The first find of D. virgifera was made in 1996 (EPPO RS 96/165) in Nadlac (district of Arad – west of the country near Hungary) on yellow sticky traps. In 1997, a monitoring programme started in July with 240 pheromone traps located in the western part of the country (Arad, Timis, Caras-Severin, Bihor). In August, more traps (pheromone and yellow sticky traps) were placed in four other districts (Mehedinti, Alba, Hunedoara and Dolj). Approximately, 40000 adults have been trapped in Romania. D. virgifera was caught mostly in Arad, Timis and Caras-Severin districts. In August and September, adults started to be caught in Mehedinti district which is situated near Bulgaria. The present situation in Bulgaria is not known. In Romania, it is estimated that approximately 10000 km² are now potentially infested, but no root damage was seen. No insects were trapped in the other districts studied (Alba, Bihor, Dolj, and Hunedoara).
It must be recalled that D. virgifera was reported for the first time in Europe in Surcin, near Belgrade airport in 1992-1993 (EPPO RS 94/001 and 94/062). A monitoring programme was done in 1997 and showed that the pest continues to spread towards the south of Serbia, as it can now be found in places near Kragujevac. It is estimated that in Serbia the infested area was respectively: 0.5 ha in 1992, 6 ha in 1993, 60 ha in 1994, 275 ha in 1995, and 10 787 ha in 1996. It is felt that the total potentially infested area in 1997 has been multiplied by 2 compared to 1996. However, damage was only reported near Belgrade, Pozarevac and Vrsac (an area of 50 km from south to north and 130 km from west to east around Belgrade). Damage in 1997 was not as severe as in 1996, as with abundant rains in summer, maize plants were able to recover. The pest has not been found in Montenegro.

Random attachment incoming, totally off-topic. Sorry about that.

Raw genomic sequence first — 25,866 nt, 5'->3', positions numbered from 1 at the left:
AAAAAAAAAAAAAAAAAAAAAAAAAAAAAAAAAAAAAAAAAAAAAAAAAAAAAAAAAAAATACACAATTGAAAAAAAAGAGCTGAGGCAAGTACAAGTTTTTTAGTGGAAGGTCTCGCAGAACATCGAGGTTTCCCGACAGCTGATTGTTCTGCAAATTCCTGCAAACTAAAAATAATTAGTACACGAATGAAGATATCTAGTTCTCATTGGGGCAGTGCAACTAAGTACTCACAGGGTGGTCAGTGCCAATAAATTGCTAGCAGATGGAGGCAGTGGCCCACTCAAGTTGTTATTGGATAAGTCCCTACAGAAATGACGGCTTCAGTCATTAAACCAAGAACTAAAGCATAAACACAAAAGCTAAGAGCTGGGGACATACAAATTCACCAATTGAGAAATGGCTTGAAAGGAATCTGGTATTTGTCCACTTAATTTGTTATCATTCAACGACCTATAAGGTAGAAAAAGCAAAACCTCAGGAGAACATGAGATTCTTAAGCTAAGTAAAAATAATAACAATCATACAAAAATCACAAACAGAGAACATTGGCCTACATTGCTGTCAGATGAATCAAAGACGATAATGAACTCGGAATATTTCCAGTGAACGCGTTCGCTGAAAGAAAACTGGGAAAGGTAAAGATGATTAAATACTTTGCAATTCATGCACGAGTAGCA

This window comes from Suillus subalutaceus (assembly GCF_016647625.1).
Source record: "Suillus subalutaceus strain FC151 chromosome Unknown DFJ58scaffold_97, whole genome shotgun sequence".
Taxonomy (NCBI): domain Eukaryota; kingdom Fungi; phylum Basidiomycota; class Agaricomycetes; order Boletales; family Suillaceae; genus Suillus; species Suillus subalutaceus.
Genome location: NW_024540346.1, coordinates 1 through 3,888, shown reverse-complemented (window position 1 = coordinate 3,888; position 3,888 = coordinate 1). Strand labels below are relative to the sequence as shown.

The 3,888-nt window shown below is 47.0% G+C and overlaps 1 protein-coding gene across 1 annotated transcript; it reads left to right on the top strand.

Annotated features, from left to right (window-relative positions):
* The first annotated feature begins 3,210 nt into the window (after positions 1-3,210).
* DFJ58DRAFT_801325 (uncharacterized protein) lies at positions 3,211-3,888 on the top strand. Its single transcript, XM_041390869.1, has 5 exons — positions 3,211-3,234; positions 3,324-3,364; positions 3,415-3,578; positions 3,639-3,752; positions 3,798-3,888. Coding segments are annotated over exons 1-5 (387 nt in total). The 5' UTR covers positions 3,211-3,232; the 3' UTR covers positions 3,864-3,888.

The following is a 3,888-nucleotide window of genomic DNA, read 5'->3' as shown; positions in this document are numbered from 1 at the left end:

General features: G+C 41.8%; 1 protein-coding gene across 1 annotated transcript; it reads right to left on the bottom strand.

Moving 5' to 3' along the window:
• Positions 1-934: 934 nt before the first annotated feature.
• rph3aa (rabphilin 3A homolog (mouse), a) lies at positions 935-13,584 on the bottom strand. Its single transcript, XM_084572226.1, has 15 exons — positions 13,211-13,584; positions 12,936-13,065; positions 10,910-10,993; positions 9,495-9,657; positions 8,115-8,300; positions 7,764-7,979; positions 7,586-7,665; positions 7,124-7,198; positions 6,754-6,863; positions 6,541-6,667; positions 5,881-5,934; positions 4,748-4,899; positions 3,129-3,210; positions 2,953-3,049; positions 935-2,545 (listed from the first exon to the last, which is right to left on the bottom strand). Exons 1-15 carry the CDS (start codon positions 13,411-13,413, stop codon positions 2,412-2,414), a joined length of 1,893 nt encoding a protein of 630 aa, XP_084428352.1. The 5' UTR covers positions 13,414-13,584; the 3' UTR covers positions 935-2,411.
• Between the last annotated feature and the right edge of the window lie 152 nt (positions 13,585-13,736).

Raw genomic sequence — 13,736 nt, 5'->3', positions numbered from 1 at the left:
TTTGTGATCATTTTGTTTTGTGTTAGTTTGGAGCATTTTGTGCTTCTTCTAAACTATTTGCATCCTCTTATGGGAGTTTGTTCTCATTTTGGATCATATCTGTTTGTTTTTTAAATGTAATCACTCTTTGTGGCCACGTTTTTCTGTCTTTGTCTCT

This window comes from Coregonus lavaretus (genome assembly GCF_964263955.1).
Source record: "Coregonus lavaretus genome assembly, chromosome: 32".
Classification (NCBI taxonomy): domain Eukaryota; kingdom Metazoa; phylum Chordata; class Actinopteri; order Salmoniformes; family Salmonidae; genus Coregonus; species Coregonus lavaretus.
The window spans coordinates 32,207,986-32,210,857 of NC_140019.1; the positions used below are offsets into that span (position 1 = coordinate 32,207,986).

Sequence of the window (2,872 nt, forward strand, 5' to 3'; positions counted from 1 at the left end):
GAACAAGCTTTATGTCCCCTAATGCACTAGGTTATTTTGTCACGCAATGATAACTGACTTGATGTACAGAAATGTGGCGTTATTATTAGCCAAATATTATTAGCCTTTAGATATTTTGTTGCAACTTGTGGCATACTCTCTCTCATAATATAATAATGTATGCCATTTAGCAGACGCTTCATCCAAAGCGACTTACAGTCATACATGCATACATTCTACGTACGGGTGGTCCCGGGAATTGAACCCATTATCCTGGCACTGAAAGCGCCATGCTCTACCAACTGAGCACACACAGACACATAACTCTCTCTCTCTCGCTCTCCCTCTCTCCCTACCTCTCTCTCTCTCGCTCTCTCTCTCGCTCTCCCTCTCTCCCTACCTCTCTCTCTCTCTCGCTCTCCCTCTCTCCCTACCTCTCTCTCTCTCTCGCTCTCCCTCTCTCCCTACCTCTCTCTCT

A monitoring programme has been in place in Slovenia since 1995 in the north-east and south-east of the country, which are two intensive maize-growing areas near Hungary and Croatia. So far, D. virgifera has not been found in Slovenia.
Surveys will continue in countries where the pest is present and in neighbouring countries. During the meeting, it was pointed out that pheromone traps are probably the best available tool to follow the progression of the pest, whereas yellow sticky traps are to be used in places where the pest has been present for a sufficient time to reach a certain population level. Many studies are being done on the efficacy on plant protection products applied as soil treatments against larvae or aerial treatments against the adults, and the establishment of control strategies. Finally, pest risk analysis studies on D. virgifera are being carried out, and as an oversimplification it may be suggested that wherever maize can be grown in Europe, the pest is likely to survive and develop.
Abstracts of papers presented at the 2nd Meeting of the EPPO ad hoc Panel and 4th International IWGO Workshop on Diabrotica virgifera virgifera LeConte, Gödöllo¨(HU), 1997-10-28/30